Clara Clayton

I had a thought while watching Back To The Future Part 3 recently. For the most part, the changing of timelines used in this movie series follows a consistent pattern, even if it’s not one I personally think is realistic. It is a work of fiction though, so I am willing to suspend my disbelief for the purpose of entertainment. There is one gaping flaw though that I never noticed until this watching.

At the beginning of Part 3, there is a historical picture of Doc Brown, alone, in front of the infamous clock tower’s clock face. Shortly afterward, Marty finds Doc’s gravestone, buried by his beloved Clara. Additionally, in Marty’s original timeline, Clayton Ravine is named for a teacher who died crashing into it, Clara Clayton. These three things cannot all co-exist however.

If Doc Brown was in the clock tower photo alone, then Marty had not yet gone back in time to when it was taken, at the town festival. If that were true, then Doc Brown would not have gone out to the unbuilt bridge (prior to the photo and festival), because the whole purpose of that trip was to look at the feasibility of using the tracks to take the Delorean home again. In short, if Marty had not gone back to the old west, Doc Brown would not have been nearby enough to save Clara from the ravine.

Doc must have saved Clara from the ravine prior to his burial however, because Doc’s gravestone had her name listed as the person who buried him. For continuity’s sake, one of two things should have been done differently in the film, given that Marty’s absence from the original clock photo cannot coexist with Clara’s name on the gravestone.

The first option is to have Marty in the photo all along, and just have Doc not allow him to see it. That would be an easy catalyst for Doc helping Marty go back to the old west in the first place. This also follows the logic set forth in the previous films that you can’t just go changing things around. Think about it, in the first movie, in 1955, Doc was angry that Marty wrote him a letter with information about the future. Now, a day or two later in 1955, Doc is suddenly ok about meddling in his own future. Having Marty in the photo would correct two inconsistencies at once, since not only would it be ok for 1955 Doc to send him to the old west, but it also allows for Clara to remain alive to bury 1885 Doc.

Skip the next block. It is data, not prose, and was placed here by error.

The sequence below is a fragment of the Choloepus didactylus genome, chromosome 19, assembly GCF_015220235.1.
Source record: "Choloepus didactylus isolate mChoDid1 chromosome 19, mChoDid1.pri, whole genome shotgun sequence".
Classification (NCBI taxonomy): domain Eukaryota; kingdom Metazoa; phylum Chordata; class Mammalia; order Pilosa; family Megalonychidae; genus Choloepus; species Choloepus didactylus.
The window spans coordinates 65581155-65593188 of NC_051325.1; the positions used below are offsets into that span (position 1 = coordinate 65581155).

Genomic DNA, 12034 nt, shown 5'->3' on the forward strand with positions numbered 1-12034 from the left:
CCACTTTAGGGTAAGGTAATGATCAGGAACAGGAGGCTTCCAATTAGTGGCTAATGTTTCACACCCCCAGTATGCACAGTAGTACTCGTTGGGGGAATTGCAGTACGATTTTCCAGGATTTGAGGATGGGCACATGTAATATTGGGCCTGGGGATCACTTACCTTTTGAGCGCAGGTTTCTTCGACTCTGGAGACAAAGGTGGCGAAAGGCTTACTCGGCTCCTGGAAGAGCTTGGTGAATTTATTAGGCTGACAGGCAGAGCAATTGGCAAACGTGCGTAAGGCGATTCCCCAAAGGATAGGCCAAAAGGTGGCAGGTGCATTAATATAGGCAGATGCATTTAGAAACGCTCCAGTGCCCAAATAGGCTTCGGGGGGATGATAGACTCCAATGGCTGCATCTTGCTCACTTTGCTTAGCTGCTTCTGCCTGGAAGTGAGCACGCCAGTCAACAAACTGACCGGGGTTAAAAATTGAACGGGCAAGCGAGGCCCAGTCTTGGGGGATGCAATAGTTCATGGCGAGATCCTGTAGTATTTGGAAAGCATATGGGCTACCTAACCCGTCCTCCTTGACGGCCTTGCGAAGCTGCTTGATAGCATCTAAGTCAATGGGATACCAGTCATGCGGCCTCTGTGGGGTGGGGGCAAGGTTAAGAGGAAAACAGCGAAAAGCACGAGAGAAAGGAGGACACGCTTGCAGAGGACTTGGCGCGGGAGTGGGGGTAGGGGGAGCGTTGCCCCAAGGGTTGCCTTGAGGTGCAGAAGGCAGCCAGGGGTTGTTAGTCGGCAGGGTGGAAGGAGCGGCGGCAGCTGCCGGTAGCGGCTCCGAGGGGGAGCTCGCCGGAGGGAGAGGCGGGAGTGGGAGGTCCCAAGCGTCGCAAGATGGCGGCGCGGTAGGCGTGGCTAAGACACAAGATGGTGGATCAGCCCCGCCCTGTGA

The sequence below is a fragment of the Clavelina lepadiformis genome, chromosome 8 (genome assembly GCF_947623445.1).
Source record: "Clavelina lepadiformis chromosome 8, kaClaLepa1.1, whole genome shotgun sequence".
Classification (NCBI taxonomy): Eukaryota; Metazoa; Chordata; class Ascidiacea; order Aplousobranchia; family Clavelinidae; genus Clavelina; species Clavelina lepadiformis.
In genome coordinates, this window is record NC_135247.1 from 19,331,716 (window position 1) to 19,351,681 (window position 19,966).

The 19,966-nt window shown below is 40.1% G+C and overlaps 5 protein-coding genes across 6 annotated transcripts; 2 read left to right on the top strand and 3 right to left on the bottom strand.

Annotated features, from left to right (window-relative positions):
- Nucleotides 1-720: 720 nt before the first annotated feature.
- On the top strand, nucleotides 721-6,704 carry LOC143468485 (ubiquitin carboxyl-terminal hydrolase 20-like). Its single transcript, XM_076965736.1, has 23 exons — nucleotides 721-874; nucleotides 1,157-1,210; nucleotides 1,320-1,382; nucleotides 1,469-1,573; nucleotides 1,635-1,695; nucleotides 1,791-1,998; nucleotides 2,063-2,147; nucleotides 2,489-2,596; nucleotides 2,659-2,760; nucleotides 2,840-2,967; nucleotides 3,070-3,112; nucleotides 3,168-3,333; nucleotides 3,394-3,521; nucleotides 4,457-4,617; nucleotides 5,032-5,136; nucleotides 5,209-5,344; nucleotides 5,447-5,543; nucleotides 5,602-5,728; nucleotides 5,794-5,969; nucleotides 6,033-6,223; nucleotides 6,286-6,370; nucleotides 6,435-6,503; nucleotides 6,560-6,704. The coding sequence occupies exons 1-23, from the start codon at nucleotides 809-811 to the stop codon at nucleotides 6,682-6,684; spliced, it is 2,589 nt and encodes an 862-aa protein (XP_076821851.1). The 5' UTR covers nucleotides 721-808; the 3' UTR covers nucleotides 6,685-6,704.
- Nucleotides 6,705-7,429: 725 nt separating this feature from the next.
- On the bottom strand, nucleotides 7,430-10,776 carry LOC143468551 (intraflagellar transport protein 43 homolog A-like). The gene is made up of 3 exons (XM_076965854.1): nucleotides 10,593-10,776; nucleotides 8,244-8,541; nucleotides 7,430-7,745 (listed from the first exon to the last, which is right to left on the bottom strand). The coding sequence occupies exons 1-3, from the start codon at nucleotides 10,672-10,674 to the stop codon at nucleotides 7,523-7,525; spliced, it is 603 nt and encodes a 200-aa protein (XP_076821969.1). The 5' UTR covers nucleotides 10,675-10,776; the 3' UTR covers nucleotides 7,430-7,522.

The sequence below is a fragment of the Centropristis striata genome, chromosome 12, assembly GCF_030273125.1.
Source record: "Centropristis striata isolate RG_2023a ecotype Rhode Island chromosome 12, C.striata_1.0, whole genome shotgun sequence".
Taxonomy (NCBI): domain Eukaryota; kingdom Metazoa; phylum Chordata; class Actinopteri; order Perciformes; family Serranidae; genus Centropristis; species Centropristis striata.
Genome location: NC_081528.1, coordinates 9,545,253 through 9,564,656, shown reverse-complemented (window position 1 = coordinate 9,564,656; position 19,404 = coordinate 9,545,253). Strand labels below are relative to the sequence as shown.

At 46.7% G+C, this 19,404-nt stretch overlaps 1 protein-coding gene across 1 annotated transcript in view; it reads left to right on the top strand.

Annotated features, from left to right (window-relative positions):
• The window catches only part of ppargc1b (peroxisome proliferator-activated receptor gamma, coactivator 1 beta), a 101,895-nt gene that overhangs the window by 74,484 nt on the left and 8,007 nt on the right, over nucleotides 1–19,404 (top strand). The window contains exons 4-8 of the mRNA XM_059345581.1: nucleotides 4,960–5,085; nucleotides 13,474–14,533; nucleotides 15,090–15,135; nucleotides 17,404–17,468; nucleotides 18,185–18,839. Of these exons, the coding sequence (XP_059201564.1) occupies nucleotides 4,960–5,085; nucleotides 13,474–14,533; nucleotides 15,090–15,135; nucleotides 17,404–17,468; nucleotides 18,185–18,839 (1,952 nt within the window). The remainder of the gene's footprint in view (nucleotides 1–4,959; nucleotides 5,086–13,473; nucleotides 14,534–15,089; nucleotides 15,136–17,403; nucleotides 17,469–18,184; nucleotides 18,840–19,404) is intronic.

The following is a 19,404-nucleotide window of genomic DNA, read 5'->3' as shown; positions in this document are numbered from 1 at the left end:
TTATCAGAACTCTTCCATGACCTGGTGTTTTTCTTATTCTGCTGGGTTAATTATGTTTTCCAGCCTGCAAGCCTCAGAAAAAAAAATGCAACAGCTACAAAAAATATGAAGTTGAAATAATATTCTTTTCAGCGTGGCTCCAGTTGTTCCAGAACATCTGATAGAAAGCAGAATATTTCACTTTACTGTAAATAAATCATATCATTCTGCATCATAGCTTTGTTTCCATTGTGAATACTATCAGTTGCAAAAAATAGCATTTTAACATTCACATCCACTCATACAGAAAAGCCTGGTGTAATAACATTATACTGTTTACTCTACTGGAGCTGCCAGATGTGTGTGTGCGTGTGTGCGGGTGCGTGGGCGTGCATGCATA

The second option is to have Clara’s name appear on the tombstone’s photo only AFTER Marty goes back in time. That would have been easy enough to accomplish, because Marty could simply note, while in the old west, “Hey, that name wasn’t there before.” Doc could still dispell the notion of love at first sight, and the remainder of he movie would have been virtually unchanged.

In my opinion, the movie people should have gone with both of these options concurrently. Really, with as much as the plot of the second film twisted around on itself, tweaking these two things shouldn’t have been too confusing for the average movie-goer to follow. The inconsistencies created therein would be easy enough to explain away: If Marty was in the clock photo, then Doc wouldn’t have been buried at all… except that Doc’s death was dependent on other factors and decisions as well, which hadn’t been made yet, and thus the changing gravestone photo.

Although, come to think of it, the second movie did have it’s own major flaw: if old Biff gave his younger self the sports almanac, and then returned to 2015, like he did in Back To The Future Part 2, he would have returned to a future where he had been rich and where George McFly had been dead a long time. Instead, he came right back to the same 2015 where George McFly was visiting Marty and family for rehydrated pizza. And in the first film, why did 1985 George and Lorraine not recognize their son from the 50’s? I mean, they did name their third kid after the guy that introduced them, but didn’t recognize him when they saw him again?

You know what, forget about it. These movies have plenty of flaws, but never cease to entertain me despite them.

Posted on January 20, 2014, in Uncategorized. Bookmark the permalink. Leave a comment.

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